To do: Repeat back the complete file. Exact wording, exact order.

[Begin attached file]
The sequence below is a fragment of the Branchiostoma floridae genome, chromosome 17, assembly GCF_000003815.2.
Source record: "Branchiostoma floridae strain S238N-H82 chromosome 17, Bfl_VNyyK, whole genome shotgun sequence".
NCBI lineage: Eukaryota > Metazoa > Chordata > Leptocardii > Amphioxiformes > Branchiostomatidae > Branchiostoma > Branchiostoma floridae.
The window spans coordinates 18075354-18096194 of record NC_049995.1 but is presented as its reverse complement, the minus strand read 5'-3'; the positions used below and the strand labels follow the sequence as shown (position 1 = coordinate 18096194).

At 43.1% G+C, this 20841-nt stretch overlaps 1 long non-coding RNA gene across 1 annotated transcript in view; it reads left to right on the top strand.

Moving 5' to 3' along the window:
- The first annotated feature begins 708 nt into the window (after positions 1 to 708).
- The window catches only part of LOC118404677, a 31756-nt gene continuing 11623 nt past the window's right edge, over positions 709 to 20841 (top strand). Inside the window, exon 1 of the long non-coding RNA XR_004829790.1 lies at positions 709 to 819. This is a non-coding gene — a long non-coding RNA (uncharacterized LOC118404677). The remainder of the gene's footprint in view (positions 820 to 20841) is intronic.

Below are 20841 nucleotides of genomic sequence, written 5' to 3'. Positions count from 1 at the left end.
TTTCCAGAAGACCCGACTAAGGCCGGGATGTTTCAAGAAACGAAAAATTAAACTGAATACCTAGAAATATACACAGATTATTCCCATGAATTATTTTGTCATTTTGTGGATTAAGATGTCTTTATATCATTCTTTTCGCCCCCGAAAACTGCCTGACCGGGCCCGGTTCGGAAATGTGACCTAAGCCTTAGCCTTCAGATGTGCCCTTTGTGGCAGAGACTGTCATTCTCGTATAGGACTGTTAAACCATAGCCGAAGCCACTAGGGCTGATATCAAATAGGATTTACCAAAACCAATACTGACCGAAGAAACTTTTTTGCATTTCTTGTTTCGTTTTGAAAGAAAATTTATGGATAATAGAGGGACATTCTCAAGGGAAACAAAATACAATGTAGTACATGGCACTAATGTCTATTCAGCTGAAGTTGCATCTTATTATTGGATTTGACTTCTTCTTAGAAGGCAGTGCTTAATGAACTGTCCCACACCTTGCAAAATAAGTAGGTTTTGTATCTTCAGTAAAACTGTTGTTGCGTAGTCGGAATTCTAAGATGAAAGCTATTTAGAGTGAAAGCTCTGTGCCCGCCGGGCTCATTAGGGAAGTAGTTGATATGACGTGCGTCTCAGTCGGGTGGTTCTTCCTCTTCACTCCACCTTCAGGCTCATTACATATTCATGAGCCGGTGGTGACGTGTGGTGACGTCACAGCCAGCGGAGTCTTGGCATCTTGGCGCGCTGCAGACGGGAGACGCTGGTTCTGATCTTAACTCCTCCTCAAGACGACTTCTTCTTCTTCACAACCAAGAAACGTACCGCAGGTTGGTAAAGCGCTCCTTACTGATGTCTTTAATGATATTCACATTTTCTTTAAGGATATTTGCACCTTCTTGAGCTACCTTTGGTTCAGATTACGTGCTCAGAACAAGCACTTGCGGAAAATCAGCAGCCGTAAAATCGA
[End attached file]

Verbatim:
The sequence below is a fragment of the Branchiostoma floridae genome, chromosome 17, assembly GCF_000003815.2.
Source record: "Branchiostoma floridae strain S238N-H82 chromosome 17, Bfl_VNyyK, whole genome shotgun sequence".
NCBI lineage: Eukaryota > Metazoa > Chordata > Leptocardii > Amphioxiformes > Branchiostomatidae > Branchiostoma > Branchiostoma floridae.
The window spans coordinates 18075354-18096194 of record NC_049995.1 but is presented as its reverse complement, the minus strand read 5'-3'; the positions used below and the strand labels follow the sequence as shown (position 1 = coordinate 18096194).

At 43.1% G+C, this 20841-nt stretch overlaps 1 long non-coding RNA gene across 1 annotated transcript in view; it reads left to right on the top strand.

Moving 5' to 3' along the window:
- The first annotated feature begins 708 nt into the window (after positions 1 to 708).
- The window catches only part of LOC118404677, a 31756-nt gene continuing 11623 nt past the window's right edge, over positions 709 to 20841 (top strand). Inside the window, exon 1 of the long non-coding RNA XR_004829790.1 lies at positions 709 to 819. This is a non-coding gene — a long non-coding RNA (uncharacterized LOC118404677). The remainder of the gene's footprint in view (positions 820 to 20841) is intronic.

Below are 20841 nucleotides of genomic sequence, written 5' to 3'. Positions count from 1 at the left end.
TTTCCAGAAGACCCGACTAAGGCCGGGATGTTTCAAGAAACGAAAAATTAAACTGAATACCTAGAAATATACACAGATTATTCCCATGAATTATTTTGTCATTTTGTGGATTAAGATGTCTTTATATCATTCTTTTCGCCCCCGAAAACTGCCTGACCGGGCCCGGTTCGGAAATGTGACCTAAGCCTTAGCCTTCAGATGTGCCCTTTGTGGCAGAGACTGTCATTCTCGTATAGGACTGTTAAACCATAGCCGAAGCCACTAGGGCTGATATCAAATAGGATTTACCAAAACCAATACTGACCGAAGAAACTTTTTTGCATTTCTTGTTTCGTTTTGAAAGAAAATTTATGGATAATAGAGGGACATTCTCAAGGGAAACAAAATACAATGTAGTACATGGCACTAATGTCTATTCAGCTGAAGTTGCATCTTATTATTGGATTTGACTTCTTCTTAGAAGGCAGTGCTTAATGAACTGTCCCACACCTTGCAAAATAAGTAGGTTTTGTATCTTCAGTAAAACTGTTGTTGCGTAGTCGGAATTCTAAGATGAAAGCTATTTAGAGTGAAAGCTCTGTGCCCGCCGGGCTCATTAGGGAAGTAGTTGATATGACGTGCGTCTCAGTCGGGTGGTTCTTCCTCTTCACTCCACCTTCAGGCTCATTACATATTCATGAGCCGGTGGTGACGTGTGGTGACGTCACAGCCAGCGGAGTCTTGGCATCTTGGCGCGCTGCAGACGGGAGACGCTGGTTCTGATCTTAACTCCTCCTCAAGACGACTTCTTCTTCTTCACAACCAAGAAACGTACCGCAGGTTGGTAAAGCGCTCCTTACTGATGTCTTTAATGATATTCACATTTTCTTTAAGGATATTTGCACCTTCTTGAGCTACCTTTGGTTCAGATTACGTGCTCAGAACAAGCACTTGCGGAAAATCAGCAGCCGTAAAATCGA